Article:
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Study Shows Hospitals Failing to Protect Expectant Mothers

USA Today reported on how "Hospitals know how to protect mothers. They just aren't dong it" in a weekend story entitled "Deadly Deliveries."

In a cover story of July 27-29, 2018, reporter Alison Young and a team of contributors wrote of how they examined more than half-million pages of internal hospital quality records obtained through federally funded programs and the deliveries of 150 women at hospitals where "deliveries went terribly wrong."

Their findings resulted in a "stunning lack of attention to safety recommendations and widespread failure to protect new mothers." They went on to say that "every year, 50,000 women suffer injuries or complications related to childbirth." About 700 of these mothers die, the story reported. "The best estimates say that half of those deaths could be prevented and half the injuries reduced or eliminated with better care."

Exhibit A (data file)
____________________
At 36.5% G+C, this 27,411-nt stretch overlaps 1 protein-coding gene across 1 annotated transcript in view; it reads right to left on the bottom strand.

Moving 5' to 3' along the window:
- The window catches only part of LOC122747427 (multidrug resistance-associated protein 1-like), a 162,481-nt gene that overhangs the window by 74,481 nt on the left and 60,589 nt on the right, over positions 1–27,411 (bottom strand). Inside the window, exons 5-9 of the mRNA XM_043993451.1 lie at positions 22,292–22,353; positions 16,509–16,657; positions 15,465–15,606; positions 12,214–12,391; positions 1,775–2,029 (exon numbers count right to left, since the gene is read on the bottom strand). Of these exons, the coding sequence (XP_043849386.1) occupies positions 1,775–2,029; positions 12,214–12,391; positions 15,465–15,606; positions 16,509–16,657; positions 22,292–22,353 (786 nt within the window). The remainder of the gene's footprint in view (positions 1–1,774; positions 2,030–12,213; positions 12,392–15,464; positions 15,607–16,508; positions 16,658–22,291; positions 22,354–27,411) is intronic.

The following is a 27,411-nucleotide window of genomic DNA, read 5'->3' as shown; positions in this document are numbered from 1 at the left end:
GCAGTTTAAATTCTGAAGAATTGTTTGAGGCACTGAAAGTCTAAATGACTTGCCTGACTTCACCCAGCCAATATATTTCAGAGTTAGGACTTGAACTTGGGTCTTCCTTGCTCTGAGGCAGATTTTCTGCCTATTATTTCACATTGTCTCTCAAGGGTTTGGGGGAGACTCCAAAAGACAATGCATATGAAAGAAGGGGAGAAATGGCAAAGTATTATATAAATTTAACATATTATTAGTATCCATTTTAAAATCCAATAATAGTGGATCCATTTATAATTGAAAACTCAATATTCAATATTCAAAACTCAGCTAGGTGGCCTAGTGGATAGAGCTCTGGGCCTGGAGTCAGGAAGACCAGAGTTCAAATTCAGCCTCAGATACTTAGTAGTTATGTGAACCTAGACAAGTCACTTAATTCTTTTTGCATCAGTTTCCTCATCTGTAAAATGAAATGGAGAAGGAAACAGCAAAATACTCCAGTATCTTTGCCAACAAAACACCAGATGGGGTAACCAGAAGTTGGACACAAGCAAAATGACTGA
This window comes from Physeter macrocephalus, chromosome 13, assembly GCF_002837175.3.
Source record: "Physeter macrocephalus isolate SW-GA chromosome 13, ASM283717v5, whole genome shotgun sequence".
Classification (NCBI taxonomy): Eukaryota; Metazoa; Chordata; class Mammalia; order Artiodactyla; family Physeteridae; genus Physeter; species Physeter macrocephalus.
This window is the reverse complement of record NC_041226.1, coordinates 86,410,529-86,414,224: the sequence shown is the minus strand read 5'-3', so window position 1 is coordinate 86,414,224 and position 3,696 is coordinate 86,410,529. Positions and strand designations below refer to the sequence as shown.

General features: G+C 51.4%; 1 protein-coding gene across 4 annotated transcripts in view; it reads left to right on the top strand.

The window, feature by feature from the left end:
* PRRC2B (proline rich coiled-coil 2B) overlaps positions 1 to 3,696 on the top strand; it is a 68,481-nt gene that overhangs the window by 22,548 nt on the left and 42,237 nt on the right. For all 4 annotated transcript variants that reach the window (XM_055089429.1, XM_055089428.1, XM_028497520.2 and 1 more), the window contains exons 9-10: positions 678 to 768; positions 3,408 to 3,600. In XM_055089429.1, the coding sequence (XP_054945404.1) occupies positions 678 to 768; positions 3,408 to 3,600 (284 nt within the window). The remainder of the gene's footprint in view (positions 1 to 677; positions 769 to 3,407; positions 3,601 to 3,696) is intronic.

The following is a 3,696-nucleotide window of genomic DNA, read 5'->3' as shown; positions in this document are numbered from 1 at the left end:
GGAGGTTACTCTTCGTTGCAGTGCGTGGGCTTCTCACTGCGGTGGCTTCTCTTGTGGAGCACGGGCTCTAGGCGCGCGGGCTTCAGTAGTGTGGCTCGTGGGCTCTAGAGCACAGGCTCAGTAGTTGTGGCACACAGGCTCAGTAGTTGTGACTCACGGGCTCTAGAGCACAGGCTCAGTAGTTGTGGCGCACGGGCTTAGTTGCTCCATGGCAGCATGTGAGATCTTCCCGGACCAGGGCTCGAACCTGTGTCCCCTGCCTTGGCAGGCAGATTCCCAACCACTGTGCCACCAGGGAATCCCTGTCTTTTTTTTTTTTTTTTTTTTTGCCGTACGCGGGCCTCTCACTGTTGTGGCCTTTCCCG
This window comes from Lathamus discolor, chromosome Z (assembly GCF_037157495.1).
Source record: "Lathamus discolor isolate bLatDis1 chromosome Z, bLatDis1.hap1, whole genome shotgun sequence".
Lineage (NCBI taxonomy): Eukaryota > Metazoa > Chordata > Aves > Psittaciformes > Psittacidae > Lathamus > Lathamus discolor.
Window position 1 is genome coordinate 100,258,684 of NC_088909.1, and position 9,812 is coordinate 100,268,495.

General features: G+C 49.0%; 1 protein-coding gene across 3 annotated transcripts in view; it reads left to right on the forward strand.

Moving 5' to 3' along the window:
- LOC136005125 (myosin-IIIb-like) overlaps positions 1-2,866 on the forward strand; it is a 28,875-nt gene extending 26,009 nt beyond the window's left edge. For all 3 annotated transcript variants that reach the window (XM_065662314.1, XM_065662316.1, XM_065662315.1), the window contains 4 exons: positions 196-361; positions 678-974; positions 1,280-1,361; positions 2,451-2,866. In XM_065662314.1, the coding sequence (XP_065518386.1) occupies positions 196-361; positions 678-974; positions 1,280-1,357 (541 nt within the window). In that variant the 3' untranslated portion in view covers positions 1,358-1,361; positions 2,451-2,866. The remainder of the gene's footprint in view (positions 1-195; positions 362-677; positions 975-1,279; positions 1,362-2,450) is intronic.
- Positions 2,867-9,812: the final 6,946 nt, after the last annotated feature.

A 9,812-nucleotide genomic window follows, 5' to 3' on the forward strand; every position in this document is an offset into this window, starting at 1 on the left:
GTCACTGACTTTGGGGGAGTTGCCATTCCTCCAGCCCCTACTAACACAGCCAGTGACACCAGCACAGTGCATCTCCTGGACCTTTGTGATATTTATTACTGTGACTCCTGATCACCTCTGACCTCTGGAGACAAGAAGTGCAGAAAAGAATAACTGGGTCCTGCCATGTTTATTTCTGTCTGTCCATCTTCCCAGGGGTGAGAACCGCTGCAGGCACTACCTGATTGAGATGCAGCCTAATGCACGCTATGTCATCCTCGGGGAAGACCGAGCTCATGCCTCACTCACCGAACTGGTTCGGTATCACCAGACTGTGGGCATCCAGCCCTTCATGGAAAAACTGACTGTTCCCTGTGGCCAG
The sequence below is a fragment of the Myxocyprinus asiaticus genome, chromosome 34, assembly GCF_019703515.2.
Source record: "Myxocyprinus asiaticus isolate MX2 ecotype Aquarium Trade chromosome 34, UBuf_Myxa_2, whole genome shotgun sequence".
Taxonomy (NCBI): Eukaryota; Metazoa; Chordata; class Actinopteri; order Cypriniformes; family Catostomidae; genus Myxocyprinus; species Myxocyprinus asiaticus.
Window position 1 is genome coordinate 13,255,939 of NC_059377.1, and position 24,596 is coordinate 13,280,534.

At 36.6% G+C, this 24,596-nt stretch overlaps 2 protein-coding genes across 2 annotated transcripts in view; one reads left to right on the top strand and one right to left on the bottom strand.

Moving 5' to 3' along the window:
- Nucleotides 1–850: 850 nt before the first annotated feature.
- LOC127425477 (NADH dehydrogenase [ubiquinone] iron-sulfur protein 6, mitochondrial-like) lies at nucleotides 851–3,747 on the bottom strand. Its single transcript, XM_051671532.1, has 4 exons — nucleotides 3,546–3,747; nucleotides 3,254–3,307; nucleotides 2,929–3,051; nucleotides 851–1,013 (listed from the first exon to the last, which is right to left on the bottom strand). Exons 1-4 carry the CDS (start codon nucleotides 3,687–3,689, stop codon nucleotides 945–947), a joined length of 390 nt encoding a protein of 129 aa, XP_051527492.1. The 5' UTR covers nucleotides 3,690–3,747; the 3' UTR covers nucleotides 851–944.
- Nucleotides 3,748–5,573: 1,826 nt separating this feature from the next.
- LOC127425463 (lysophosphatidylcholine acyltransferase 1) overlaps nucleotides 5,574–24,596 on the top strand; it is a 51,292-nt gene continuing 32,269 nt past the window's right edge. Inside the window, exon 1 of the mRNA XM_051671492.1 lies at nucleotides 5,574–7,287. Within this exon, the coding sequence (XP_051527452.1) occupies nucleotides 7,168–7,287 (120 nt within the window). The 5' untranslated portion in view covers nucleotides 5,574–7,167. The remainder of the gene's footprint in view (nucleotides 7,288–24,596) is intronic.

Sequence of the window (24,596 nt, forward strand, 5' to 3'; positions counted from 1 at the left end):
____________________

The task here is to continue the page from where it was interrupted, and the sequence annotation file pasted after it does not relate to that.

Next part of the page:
Sadly, the reporters found that "the USA is the most dangerous place in the developed world to give birth." In quoting Dr. Steven Clark, a leading childbirth safety expert and a professor at Baylor College of Medicine, he said, "'Our medicine is run by cowboys today, where everyone is riding the range doing whatever they're wanting to do."

Change is slow to come, according to the story, because "doctors and hospitals enjoy wide latitude in how they practice medicine. How they treat patients is often based on what they were taught - years or decades earlier - in medical or nursing school, plus their individual experiences." The call for mandated best practices was clearly the message of the in-depth look at maternity care and deliveries. 

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